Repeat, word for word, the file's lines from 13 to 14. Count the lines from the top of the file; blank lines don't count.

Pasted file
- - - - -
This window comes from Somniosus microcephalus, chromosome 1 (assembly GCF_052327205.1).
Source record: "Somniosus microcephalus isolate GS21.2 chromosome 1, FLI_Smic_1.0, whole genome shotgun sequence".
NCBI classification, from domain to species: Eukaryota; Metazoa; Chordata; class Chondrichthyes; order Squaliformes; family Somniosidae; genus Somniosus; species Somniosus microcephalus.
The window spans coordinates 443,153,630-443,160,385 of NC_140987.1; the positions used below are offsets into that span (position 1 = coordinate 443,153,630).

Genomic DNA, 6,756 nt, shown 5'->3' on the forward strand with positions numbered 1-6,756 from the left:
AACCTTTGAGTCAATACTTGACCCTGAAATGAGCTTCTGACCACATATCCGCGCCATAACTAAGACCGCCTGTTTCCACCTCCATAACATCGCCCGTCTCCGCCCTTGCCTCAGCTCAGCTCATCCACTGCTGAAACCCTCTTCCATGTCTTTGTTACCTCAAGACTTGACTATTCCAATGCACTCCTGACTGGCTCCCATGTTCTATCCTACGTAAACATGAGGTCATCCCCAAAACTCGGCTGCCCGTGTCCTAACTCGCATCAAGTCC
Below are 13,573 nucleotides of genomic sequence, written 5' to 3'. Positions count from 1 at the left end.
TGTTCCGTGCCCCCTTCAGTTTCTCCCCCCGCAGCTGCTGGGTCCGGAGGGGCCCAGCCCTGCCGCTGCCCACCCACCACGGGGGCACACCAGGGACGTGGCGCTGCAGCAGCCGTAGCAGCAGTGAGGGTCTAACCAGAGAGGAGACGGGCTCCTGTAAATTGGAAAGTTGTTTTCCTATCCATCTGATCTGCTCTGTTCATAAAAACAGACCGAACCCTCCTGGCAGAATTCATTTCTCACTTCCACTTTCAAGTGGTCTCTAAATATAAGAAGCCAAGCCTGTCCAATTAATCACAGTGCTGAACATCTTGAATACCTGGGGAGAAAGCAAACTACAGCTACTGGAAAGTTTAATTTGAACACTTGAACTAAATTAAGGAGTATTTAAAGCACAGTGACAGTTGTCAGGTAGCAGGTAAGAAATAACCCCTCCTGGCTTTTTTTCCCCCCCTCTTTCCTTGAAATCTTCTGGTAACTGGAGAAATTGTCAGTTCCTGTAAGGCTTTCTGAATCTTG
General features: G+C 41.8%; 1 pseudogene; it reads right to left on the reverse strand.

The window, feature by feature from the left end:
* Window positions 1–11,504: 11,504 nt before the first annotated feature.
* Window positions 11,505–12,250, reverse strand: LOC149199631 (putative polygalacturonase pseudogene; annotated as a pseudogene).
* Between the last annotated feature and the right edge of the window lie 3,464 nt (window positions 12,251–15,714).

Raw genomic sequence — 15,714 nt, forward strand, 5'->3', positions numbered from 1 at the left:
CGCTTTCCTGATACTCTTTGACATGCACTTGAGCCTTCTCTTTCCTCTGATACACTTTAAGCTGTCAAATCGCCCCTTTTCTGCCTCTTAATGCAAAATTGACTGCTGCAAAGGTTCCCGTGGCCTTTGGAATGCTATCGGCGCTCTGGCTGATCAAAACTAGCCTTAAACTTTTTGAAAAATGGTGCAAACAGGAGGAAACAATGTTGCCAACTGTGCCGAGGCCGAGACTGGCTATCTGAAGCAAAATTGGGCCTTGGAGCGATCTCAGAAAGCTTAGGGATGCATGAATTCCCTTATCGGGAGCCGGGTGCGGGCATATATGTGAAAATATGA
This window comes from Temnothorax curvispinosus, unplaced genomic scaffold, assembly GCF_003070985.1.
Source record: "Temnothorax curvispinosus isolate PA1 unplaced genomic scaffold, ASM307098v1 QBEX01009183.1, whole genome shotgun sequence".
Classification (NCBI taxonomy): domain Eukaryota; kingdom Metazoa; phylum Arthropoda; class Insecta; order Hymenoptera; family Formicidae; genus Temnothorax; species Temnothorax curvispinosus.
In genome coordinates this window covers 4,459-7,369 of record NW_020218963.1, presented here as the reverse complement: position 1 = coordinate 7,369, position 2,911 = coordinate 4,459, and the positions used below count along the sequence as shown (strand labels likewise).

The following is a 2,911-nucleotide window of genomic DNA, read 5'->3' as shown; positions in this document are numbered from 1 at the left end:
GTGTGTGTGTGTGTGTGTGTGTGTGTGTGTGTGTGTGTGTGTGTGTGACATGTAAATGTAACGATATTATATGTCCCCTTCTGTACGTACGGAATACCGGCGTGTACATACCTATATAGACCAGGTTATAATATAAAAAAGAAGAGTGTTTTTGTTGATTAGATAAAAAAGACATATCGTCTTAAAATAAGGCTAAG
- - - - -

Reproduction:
* Between the last annotated feature and the right edge of the window lie 3,464 nt (window positions 12,251–15,714).

Raw genomic sequence — 15,714 nt, forward strand, 5'->3', positions numbered from 1 at the left: